Buried in the new finance bill is a measure designed to help kick-start the IFSC back into life as a finance investment magnet – the amending of tax laws to enable of Shari`ah-compliant financial transactions (as noted in the Irish Times and Islam Online). According to Islam Online, ‘Islam forbids Muslims from usury, receiving or paying interest on loans. Islamic banks and finance institutions cannot receive or provide funds for anything involving alcohol, gambling, pornography, tobacco, weapons or pork. Shari`ah-compliant financing deals resemble lease-to-own arrangements, layaway plans, joint purchase and sale agreements, or partnerships. The new provisions will treat returns on Shari`ah-compliant products as interest for taxations purposes. The measure covers a range of credit transactions and allows for the creation of investment securities similar to sukuks (Islamic bonds).’ Quite how this will work is a little unclear, as the Irish Times notes, as Sharia law ‘bans the charging and paying of interest’ and ‘Irish tax laws that cover financial services … are based on interest payments and earnings.’ As noted above, it seems the profits will be treated as interest as Sharia law ‘does allow certain types of credit sales which allow lenders, such as banks and financial institutions, to earn a profit on the amount that they have loaned, or arrangements where lenders share in the assets involved, and assume some of the risk and some of the profit.’ The amendments will cover wholesale financial markets, but might be extended to retail banking.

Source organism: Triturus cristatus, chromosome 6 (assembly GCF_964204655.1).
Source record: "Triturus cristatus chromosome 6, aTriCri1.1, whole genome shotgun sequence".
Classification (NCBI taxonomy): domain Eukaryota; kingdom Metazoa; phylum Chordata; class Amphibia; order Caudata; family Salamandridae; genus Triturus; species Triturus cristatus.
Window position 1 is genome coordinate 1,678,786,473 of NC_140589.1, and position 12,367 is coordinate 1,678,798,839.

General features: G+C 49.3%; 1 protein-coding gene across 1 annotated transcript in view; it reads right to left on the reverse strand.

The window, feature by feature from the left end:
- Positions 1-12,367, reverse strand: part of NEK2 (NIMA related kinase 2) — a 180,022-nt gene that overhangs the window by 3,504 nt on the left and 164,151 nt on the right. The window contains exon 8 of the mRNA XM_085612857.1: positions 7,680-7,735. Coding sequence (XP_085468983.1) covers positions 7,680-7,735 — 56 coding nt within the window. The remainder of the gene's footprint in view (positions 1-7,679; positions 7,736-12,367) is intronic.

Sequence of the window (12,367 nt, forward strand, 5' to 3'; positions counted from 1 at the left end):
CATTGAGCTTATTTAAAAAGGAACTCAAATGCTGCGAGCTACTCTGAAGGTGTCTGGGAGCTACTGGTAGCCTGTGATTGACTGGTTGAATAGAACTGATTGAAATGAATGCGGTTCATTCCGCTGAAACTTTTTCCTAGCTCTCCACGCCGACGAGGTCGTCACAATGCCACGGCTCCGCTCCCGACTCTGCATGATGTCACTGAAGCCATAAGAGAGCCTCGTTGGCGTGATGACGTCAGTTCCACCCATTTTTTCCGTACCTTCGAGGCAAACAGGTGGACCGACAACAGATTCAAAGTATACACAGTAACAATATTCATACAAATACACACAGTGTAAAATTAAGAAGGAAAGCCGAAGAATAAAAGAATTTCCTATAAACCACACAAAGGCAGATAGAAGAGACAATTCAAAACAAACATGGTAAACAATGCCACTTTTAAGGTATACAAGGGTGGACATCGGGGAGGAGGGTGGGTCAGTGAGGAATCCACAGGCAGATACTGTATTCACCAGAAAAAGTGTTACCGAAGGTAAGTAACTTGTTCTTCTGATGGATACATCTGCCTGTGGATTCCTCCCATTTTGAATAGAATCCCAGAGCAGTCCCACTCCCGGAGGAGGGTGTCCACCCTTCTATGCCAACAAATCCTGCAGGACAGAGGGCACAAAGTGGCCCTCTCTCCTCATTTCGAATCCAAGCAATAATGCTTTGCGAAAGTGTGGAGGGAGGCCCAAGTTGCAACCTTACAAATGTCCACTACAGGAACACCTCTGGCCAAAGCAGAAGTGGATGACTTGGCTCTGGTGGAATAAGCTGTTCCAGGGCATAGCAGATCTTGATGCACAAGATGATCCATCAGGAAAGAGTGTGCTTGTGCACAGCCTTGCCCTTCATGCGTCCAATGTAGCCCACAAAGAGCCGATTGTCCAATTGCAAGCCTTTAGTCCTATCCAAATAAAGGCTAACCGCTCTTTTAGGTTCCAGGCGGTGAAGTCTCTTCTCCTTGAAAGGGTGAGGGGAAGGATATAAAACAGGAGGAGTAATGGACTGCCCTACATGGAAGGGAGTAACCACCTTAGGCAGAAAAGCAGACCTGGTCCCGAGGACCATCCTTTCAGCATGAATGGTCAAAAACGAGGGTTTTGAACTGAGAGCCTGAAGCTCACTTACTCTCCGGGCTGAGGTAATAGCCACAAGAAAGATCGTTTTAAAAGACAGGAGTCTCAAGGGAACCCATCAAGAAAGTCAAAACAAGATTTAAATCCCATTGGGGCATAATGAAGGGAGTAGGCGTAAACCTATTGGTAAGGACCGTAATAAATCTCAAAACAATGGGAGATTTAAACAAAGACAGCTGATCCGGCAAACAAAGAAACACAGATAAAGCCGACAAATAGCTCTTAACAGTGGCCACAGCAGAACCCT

The idea is to ‘make Ireland the location of choice as firms rebuild in the aftermath of the global economic crisis,’ according to Brendan Kelly, the Director of the IFSC. Quite why anyone would consider Ireland the location of choice for dealing with finances after the fiasco of the banking crisis and the various strategies to deal with it is a mute question – except that we provide various convenient tax dodges and weak regulation (in a perfectly legitimate way, of course). Regardless, it seems that the move should help IFSC recover and, after the large job losses announced yesterday by Bank of Scotland (Ireland) and the closure of the Halifax branches, that will welcome news to anyone still employed in the sector.